Mean Act Scores by High School Site
With the passage of the “Oklahoma 2000 Education Challenge Act” in May of 1989, the state of Oklahoma affirmed a commitment to promoting excellence in the education of Oklahoma children. The act established that the State Board of Education publish annually a summary report of information provided by the Oklahoma Educational Indicators Project. The purpose of this program is to develop and implement a system of measures or indicators of educational performance. The act also mandated that the Oklahoma State Regents for Higher Education (OSRHE) cooperate in the annual publication of this report. The State Regents, with the cooperation of the State Department of Education and other agencies, has participated in the development of indicators of comparative educational standing and accomplishment. The High School Indicators Project reports on: (1) ACT scores, (2) college-going rates, (3) college credit hours and GPA, and (4) developmental education (remediation) rates (beginning in 1995). In compliance with Senate Bill No. 183, the State Regents will transmit these data to the Office of Educational Quality and Accountability.The Mean ACT Scores of the High School Indicators Project provides the mean ACT scores of Oklahoma high school graduates.
Mean ACT Scores by Oklahoma High School Site
According to ACT, 1,845,787 high school graduates across the United States took the test. Oklahoma high school graduates, with a valid Oklahoma high school code, represent 29,995 of these test-takers. Approximately 75% of the Oklahoma graduating class of 2014 took the ACT at least once.
Oklahoma’s 2014 senior class scored an average composite score of 21.0, which is one-tenth of a point lower than the previous year. The state’s score in mathematics (20.2) and science (21.1) decreased by one-tenth of a point, while the English score (20.4) decreased two-tenths of a point. Reading (21.8) remained unchanged from the previous year. District composite scores range from a high 32.4 to a low of 13.1.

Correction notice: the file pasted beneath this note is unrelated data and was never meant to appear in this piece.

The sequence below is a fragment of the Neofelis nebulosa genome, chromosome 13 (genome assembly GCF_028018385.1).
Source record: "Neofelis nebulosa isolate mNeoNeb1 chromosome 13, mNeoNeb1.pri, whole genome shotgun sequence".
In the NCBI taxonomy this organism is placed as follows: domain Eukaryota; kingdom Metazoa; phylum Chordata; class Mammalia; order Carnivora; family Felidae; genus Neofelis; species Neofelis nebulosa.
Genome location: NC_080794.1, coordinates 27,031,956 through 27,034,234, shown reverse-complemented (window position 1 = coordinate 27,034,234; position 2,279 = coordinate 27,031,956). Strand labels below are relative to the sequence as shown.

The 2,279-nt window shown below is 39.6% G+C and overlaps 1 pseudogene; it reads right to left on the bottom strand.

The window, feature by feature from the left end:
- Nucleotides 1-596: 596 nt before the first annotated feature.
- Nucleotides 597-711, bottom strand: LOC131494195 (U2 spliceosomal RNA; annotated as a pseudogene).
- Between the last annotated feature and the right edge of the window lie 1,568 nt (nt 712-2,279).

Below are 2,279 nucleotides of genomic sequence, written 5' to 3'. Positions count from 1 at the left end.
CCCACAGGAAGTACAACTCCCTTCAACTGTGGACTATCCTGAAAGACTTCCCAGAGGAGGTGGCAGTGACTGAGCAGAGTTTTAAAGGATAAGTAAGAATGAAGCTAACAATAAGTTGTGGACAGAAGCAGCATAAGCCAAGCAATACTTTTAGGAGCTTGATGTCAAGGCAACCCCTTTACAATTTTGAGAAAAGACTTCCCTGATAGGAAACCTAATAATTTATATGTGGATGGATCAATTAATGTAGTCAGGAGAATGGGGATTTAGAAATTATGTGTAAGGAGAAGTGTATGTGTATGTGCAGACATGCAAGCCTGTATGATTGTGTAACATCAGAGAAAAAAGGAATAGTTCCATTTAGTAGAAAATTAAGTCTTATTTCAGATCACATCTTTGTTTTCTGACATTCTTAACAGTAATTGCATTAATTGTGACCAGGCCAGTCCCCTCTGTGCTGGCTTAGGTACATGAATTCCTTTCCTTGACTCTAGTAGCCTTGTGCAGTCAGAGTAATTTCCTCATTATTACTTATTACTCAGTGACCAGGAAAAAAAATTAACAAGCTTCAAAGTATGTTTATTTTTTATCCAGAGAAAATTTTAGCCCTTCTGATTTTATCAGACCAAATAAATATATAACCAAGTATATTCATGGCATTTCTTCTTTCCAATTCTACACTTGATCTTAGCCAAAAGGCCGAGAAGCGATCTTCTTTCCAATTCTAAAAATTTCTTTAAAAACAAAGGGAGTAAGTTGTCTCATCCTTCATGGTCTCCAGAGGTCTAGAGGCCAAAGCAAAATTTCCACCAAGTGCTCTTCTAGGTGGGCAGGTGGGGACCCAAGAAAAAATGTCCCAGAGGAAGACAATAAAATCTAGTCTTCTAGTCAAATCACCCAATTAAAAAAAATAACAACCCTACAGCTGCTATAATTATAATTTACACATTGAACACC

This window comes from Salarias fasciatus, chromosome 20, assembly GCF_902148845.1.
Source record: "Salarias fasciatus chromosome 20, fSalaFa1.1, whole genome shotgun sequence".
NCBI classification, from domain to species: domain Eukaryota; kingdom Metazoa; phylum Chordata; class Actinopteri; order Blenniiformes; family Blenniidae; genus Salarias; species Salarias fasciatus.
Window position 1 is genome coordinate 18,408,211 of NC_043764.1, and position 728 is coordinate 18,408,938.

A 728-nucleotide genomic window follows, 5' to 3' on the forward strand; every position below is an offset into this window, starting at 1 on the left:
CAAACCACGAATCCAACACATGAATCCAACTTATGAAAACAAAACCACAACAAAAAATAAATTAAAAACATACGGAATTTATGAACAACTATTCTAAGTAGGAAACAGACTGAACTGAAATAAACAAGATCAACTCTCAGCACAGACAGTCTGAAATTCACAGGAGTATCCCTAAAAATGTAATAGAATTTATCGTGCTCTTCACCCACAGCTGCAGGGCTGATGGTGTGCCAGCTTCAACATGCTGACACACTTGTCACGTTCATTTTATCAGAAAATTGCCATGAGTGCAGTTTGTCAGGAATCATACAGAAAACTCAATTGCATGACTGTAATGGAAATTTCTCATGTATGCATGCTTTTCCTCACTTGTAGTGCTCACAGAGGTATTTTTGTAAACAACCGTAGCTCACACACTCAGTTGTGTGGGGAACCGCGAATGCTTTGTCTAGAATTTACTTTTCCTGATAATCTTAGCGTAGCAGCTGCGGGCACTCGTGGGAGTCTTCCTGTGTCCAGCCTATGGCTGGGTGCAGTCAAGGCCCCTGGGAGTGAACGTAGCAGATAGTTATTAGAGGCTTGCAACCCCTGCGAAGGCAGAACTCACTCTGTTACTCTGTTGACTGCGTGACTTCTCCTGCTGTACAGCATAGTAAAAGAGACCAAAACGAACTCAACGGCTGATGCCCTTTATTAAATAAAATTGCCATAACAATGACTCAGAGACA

Oklahoma Mean ACT Scores (Five-Year Trend) Based on Highest Score
|Number of Students Tested
Source: ACT Inc.
Statewide, 47% of the students taking the ACT fail to score 19 or higher on the Mathematics portion of the exam, and this subject remains an area of weakness in Oklahoma student preparation. On the other hand, many Oklahoma students are taking more challenging courses that better prepare them for college. In 2014, 66% of Oklahoma’s test-takers took the ACT college preparatory core curriculum.
Data for all 2014 high school graduates by county, high school site, and district can be viewed by clicking on the following link: 2014 Mean ACT Scores. Additional high school graduate years can be viewed by selecting the appropriate links provided on the Oklahoma State Regents’ website.
Measuring College Readiness
The ACT test is a measure of educational development. Performance on the test is influenced by the student’s educational experiences. The ACT Corporation cautions against using the ACT test scores in isolation from other measures to infer the overall quality of schools and education within a state. Specifically, the ACT tests are designed to measure high school students’ educational development as related to their readiness to pursue further study at the college level.
Many Oklahoma students fail to meet ACT’s College Readiness Benchmark Scores which measure the number of ACT-tested graduates that will likely be ready for college level work. Less than 25% of the 2014 Oklahoma ACT tested graduates meet all four benchmarks as indicated in the graph. A benchmark score is the minimum score needed in a subject area for a student to have a 50% chance of obtaining a B or higher or 75% chance of obtaining a C or higher in the corresponding credit bearing college course.
The State Regents compute the mean ACT composite and subject scores for the state of Oklahoma for each individual high school site. This computation is based on the highest composite test score of those who took the ACT more than one time. ACT, Inc. calculates the mean ACT composite score on the last test score. Therefore, the computed mean ACT scores by OSRHE and ACT, Inc. are not comparable. The rationale for using the highest score is that Oklahoma higher education policies rely on ACT scores and other relevant data in making some admissions and course placement decisions for the student. Consequently, the highest score more accurately reflects actual use of these data.
The student’s ACT score is credited to the high school where the highest score was earned. If the high school code does not match a valid Oklahoma high school site, then the score is excluded.
For high schools with five or fewer ACT test-takers, an asterisk was entered to comply with the federal privacy act. For more information on ACT Scores or questions, contact Kathy Spengler at 405.225.9100 or firstname.lastname@example.org.